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September 01, 2011

The horrific birth defects linked to tomato pesticides

by Barry Estabrook

The 'Immokalee babies' were born with severe deformities after their mothers were each exposed to pesticides whilst harvesting tomatoes. Barry Estabrook reports on the case that shocked the US

Tower Cabins is a labour camp ...just south of Immokalee, a city in the heart of southwest Florida’s tomato-growing region.

The community of poor migrant labourers is dreary at the best of times, but just before Christmas a few years ago, there were reasons for joy. Three women, all neighbours, were expecting children within seven weeks of each other. But in the lives of tomato workers, there is a fine line between hope and tragedy.

The first baby... was born with an extremely rare condition called tetra-amelia syndrome, which left him with neither arms nor legs.

About six weeks later, a few cabins away, Jesus Navarrete was born with Pierre Robin Sequence, a deformity of the lower jaw. As a result, his tongue was in constant danger of falling back into his throat, putting him at risk of choking to death. The baby had to be fed through a plastic tube.

Two days after Jesus was born, Maria Meza gave birth to Jorge. He had one ear, no nose, a cleft palate, one kidney, no anus, and no visible sexual organs. A couple hours later, following a detailed examination, the doctors determined that Jorge was in fact a girl. Her parents renamed her Violeta. Her birth defects were so severe that she survived for only three days.

In addition to living within one hundred yards of each other, Herrera, Maceda, and Meza had one other thing in common. They all worked for the same company, Ag-Mart Produce, Inc., and in the same vast tomato field.

From the rows of tomatoes where the women were working during the time they became pregnant, the view was not so cheery. A sign at the entry warned that the field had been sprayed by no fewer than thirty-one different chemicals during the growing season. Many of them were rated 'highly toxic,' and at least three, the herbicide metribuzin, the fungicide mancozeb, and the insecticide avermectin, are known to be 'developmental and reproductive toxins,' according to Pesticide Action Network. They are teratogenic, meaning they can cause birth defects.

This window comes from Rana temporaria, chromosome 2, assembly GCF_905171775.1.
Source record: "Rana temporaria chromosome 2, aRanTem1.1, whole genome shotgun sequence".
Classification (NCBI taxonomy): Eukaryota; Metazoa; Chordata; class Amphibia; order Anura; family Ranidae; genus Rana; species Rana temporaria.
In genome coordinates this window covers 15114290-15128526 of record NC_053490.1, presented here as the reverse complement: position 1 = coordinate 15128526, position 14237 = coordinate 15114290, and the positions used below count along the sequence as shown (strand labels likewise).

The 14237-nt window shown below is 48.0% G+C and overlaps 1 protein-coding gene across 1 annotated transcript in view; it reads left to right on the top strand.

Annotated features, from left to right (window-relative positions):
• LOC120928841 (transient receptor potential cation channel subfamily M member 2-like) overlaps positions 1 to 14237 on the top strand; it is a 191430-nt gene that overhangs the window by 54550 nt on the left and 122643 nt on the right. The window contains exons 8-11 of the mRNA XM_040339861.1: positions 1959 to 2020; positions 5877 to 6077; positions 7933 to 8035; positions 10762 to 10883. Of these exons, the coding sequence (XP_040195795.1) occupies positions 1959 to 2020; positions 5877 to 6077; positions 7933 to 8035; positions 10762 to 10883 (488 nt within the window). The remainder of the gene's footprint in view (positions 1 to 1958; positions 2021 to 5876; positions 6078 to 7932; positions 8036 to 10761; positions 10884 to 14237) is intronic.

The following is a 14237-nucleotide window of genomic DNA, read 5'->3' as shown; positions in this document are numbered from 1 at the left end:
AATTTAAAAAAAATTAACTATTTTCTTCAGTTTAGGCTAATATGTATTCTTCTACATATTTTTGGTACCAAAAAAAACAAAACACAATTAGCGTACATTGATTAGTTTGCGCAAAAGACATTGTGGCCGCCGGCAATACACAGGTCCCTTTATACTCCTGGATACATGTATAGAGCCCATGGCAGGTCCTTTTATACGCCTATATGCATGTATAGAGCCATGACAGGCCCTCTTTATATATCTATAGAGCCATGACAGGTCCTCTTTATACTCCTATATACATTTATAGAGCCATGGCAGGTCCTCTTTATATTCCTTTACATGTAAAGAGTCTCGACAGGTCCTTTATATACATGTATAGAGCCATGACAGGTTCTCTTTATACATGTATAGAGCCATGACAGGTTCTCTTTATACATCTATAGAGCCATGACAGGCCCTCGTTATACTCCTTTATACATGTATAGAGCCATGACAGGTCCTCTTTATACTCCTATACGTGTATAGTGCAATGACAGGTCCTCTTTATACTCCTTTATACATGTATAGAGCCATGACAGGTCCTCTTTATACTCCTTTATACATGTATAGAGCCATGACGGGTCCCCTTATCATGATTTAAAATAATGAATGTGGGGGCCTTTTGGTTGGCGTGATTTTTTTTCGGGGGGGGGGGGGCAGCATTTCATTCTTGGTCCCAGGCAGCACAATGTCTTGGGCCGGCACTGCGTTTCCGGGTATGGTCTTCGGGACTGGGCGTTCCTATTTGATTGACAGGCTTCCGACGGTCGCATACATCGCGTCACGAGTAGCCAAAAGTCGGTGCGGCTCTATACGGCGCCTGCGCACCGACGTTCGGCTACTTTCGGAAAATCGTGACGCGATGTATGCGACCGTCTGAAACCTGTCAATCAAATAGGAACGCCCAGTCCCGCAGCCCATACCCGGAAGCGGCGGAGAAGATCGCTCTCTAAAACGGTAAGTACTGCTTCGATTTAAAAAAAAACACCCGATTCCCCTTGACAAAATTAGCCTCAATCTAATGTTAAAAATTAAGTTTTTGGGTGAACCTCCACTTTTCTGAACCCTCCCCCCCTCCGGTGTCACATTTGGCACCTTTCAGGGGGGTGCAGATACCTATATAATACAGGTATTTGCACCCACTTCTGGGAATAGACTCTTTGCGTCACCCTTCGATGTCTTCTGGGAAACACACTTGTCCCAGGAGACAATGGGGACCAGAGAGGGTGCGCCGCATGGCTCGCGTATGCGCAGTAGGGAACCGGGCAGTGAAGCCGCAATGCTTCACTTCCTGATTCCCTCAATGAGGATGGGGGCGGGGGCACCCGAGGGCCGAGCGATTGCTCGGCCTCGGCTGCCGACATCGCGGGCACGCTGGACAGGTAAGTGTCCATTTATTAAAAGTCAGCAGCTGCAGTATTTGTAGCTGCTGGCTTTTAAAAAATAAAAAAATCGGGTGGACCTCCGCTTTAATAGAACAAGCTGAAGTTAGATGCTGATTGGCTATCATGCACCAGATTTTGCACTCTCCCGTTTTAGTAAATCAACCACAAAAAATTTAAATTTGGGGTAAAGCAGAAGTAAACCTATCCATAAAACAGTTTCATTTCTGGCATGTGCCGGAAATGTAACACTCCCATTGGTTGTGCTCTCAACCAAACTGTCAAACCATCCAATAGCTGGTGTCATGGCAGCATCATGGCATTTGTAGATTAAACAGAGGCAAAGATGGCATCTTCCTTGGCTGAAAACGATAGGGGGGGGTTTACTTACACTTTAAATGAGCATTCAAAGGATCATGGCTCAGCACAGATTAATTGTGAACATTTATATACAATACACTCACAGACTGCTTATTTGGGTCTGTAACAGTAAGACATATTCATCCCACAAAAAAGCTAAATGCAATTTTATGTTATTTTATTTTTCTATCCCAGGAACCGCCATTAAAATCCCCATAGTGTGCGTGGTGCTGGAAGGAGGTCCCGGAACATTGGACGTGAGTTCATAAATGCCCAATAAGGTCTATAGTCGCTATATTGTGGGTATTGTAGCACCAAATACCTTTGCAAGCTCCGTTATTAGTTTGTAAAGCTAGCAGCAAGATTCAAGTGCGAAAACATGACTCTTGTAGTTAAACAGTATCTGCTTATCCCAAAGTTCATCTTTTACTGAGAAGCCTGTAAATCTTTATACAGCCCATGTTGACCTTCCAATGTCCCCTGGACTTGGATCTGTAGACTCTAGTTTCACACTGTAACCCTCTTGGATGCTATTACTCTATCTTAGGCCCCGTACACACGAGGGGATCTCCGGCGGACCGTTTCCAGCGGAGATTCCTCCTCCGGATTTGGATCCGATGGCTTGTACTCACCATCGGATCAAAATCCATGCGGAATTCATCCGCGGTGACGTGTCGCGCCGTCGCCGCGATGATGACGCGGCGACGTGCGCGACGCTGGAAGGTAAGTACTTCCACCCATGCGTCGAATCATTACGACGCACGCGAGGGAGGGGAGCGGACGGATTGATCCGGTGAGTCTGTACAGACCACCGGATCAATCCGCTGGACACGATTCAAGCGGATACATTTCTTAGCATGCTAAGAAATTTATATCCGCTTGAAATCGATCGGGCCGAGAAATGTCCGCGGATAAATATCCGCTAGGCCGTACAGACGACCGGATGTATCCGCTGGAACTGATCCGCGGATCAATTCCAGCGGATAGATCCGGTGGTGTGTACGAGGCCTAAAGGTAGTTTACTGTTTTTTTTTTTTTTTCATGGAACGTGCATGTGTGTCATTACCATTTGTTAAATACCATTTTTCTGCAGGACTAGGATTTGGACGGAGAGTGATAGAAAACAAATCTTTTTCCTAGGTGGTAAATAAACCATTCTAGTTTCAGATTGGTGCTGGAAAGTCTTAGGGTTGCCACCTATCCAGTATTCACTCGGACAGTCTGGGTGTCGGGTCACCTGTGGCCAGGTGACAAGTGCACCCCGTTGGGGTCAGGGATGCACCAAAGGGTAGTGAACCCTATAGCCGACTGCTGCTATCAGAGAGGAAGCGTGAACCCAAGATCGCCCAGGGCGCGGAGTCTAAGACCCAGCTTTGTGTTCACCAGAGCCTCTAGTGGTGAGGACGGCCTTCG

If they are used, the U.S. Environmental Protection Agency mandates 'restricted-entry intervals' (REIs in the jargon of chemical agriculture), the time that must elapse between when pesticides are applied and when workers can go into the fields. In all three cases, the women said they were ordered to pick the fruit in violation of REI regulations.

Although regulations require that handlers of many of these pesticides use protective eyewear, chemical-resistant gloves, rubber aprons, and vapour respirators, the three pregnant women said they had not been warned of the possible dangers of being exposed to the chemicals. They wore no protective gear, unless you count their futile attempts to avoid inhalation by covering their mouths with bandanas.

more...The Ecologist

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